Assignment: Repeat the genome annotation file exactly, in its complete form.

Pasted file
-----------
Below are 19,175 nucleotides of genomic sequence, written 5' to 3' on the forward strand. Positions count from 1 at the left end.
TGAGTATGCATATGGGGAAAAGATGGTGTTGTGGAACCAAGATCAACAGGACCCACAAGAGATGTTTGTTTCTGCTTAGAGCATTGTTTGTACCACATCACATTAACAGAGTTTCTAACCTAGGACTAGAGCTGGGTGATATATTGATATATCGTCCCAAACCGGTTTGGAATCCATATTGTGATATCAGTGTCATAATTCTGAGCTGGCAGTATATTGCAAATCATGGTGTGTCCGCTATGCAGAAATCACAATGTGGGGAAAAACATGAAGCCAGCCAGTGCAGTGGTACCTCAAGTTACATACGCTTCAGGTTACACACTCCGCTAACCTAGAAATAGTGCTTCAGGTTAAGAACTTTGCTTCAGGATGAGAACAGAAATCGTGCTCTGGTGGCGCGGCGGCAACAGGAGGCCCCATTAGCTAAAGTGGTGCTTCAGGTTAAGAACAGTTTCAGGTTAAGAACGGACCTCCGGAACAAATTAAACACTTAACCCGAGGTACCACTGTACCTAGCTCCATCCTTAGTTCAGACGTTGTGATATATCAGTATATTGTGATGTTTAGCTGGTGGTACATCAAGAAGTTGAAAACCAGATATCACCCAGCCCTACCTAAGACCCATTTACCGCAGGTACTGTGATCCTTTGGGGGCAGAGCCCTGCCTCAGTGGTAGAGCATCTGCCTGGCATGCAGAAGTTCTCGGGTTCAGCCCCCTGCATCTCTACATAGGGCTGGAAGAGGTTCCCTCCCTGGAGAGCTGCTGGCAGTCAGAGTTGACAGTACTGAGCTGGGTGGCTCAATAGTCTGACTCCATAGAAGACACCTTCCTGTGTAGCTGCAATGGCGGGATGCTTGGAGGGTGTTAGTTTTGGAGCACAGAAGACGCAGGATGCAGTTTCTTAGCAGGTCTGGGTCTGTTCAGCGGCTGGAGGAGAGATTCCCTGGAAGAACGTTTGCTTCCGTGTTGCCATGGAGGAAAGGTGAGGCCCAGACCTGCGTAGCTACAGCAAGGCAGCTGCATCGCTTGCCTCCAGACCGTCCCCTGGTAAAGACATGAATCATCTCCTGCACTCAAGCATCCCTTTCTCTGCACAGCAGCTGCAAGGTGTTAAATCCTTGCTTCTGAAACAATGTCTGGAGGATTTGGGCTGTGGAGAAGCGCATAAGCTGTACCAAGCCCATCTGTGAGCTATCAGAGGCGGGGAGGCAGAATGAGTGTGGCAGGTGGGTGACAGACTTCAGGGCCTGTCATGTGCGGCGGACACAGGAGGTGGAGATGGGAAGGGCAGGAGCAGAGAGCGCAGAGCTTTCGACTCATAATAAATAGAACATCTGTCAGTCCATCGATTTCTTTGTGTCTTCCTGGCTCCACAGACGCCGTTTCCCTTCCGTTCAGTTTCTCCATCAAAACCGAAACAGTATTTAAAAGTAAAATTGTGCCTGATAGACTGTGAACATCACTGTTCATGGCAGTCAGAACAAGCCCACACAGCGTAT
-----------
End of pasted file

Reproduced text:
Below are 19,175 nucleotides of genomic sequence, written 5' to 3' on the forward strand. Positions count from 1 at the left end.
TGAGTATGCATATGGGGAAAAGATGGTGTTGTGGAACCAAGATCAACAGGACCCACAAGAGATGTTTGTTTCTGCTTAGAGCATTGTTTGTACCACATCACATTAACAGAGTTTCTAACCTAGGACTAGAGCTGGGTGATATATTGATATATCGTCCCAAACCGGTTTGGAATCCATATTGTGATATCAGTGTCATAATTCTGAGCTGGCAGTATATTGCAAATCATGGTGTGTCCGCTATGCAGAAATCACAATGTGGGGAAAAACATGAAGCCAGCCAGTGCAGTGGTACCTCAAGTTACATACGCTTCAGGTTACACACTCCGCTAACCTAGAAATAGTGCTTCAGGTTAAGAACTTTGCTTCAGGATGAGAACAGAAATCGTGCTCTGGTGGCGCGGCGGCAACAGGAGGCCCCATTAGCTAAAGTGGTGCTTCAGGTTAAGAACAGTTTCAGGTTAAGAACGGACCTCCGGAACAAATTAAACACTTAACCCGAGGTACCACTGTACCTAGCTCCATCCTTAGTTCAGACGTTGTGATATATCAGTATATTGTGATGTTTAGCTGGTGGTACATCAAGAAGTTGAAAACCAGATATCACCCAGCCCTACCTAAGACCCATTTACCGCAGGTACTGTGATCCTTTGGGGGCAGAGCCCTGCCTCAGTGGTAGAGCATCTGCCTGGCATGCAGAAGTTCTCGGGTTCAGCCCCCTGCATCTCTACATAGGGCTGGAAGAGGTTCCCTCCCTGGAGAGCTGCTGGCAGTCAGAGTTGACAGTACTGAGCTGGGTGGCTCAATAGTCTGACTCCATAGAAGACACCTTCCTGTGTAGCTGCAATGGCGGGATGCTTGGAGGGTGTTAGTTTTGGAGCACAGAAGACGCAGGATGCAGTTTCTTAGCAGGTCTGGGTCTGTTCAGCGGCTGGAGGAGAGATTCCCTGGAAGAACGTTTGCTTCCGTGTTGCCATGGAGGAAAGGTGAGGCCCAGACCTGCGTAGCTACAGCAAGGCAGCTGCATCGCTTGCCTCCAGACCGTCCCCTGGTAAAGACATGAATCATCTCCTGCACTCAAGCATCCCTTTCTCTGCACAGCAGCTGCAAGGTGTTAAATCCTTGCTTCTGAAACAATGTCTGGAGGATTTGGGCTGTGGAGAAGCGCATAAGCTGTACCAAGCCCATCTGTGAGCTATCAGAGGCGGGGAGGCAGAATGAGTGTGGCAGGTGGGTGACAGACTTCAGGGCCTGTCATGTGCGGCGGACACAGGAGGTGGAGATGGGAAGGGCAGGAGCAGAGAGCGCAGAGCTTTCGACTCATAATAAATAGAACATCTGTCAGTCCATCGATTTCTTTGTGTCTTCCTGGCTCCACAGACGCCGTTTCCCTTCCGTTCAGTTTCTCCATCAAAACCGAAACAGTATTTAAAAGTAAAATTGTGCCTGATAGACTGTGAACATCACTGTTCATGGCAGTCAGAACAAGCCCACACAGCGTAT